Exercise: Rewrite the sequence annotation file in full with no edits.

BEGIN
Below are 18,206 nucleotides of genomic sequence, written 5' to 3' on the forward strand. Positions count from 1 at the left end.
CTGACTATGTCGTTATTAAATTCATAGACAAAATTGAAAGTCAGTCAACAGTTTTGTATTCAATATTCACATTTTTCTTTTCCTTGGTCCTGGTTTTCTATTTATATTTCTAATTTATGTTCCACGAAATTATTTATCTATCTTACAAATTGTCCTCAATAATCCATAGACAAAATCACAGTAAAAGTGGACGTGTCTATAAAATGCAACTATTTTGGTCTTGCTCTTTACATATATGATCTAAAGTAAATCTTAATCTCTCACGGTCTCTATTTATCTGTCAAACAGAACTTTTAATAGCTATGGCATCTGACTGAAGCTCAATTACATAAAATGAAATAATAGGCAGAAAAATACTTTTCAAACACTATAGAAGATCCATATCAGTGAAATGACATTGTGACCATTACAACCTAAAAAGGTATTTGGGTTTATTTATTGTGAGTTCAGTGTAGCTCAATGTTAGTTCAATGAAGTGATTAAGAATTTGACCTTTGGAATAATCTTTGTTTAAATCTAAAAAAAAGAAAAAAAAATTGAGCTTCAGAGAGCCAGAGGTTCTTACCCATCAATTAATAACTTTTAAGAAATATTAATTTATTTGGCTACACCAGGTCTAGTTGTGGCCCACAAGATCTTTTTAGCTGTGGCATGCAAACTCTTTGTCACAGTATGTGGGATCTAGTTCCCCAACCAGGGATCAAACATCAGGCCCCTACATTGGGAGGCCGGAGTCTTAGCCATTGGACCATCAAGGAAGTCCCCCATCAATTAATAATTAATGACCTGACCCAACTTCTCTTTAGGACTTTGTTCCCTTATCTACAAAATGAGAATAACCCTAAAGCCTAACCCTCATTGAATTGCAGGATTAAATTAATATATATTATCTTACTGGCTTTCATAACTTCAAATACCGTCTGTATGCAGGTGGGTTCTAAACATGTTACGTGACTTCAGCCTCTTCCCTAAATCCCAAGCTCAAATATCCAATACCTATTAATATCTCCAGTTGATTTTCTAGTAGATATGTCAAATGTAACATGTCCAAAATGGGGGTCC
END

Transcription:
Below are 18,206 nucleotides of genomic sequence, written 5' to 3' on the forward strand. Positions count from 1 at the left end.
CTGACTATGTCGTTATTAAATTCATAGACAAAATTGAAAGTCAGTCAACAGTTTTGTATTCAATATTCACATTTTTCTTTTCCTTGGTCCTGGTTTTCTATTTATATTTCTAATTTATGTTCCACGAAATTATTTATCTATCTTACAAATTGTCCTCAATAATCCATAGACAAAATCACAGTAAAAGTGGACGTGTCTATAAAATGCAACTATTTTGGTCTTGCTCTTTACATATATGATCTAAAGTAAATCTTAATCTCTCACGGTCTCTATTTATCTGTCAAACAGAACTTTTAATAGCTATGGCATCTGACTGAAGCTCAATTACATAAAATGAAATAATAGGCAGAAAAATACTTTTCAAACACTATAGAAGATCCATATCAGTGAAATGACATTGTGACCATTACAACCTAAAAAGGTATTTGGGTTTATTTATTGTGAGTTCAGTGTAGCTCAATGTTAGTTCAATGAAGTGATTAAGAATTTGACCTTTGGAATAATCTTTGTTTAAATCTAAAAAAAAGAAAAAAAAATTGAGCTTCAGAGAGCCAGAGGTTCTTACCCATCAATTAATAACTTTTAAGAAATATTAATTTATTTGGCTACACCAGGTCTAGTTGTGGCCCACAAGATCTTTTTAGCTGTGGCATGCAAACTCTTTGTCACAGTATGTGGGATCTAGTTCCCCAACCAGGGATCAAACATCAGGCCCCTACATTGGGAGGCCGGAGTCTTAGCCATTGGACCATCAAGGAAGTCCCCCATCAATTAATAATTAATGACCTGACCCAACTTCTCTTTAGGACTTTGTTCCCTTATCTACAAAATGAGAATAACCCTAAAGCCTAACCCTCATTGAATTGCAGGATTAAATTAATATATATTATCTTACTGGCTTTCATAACTTCAAATACCGTCTGTATGCAGGTGGGTTCTAAACATGTTACGTGACTTCAGCCTCTTCCCTAAATCCCAAGCTCAAATATCCAATACCTATTAATATCTCCAGTTGATTTTCTAGTAGATATGTCAAATGTAACATGTCCAAAATGGGGGTCC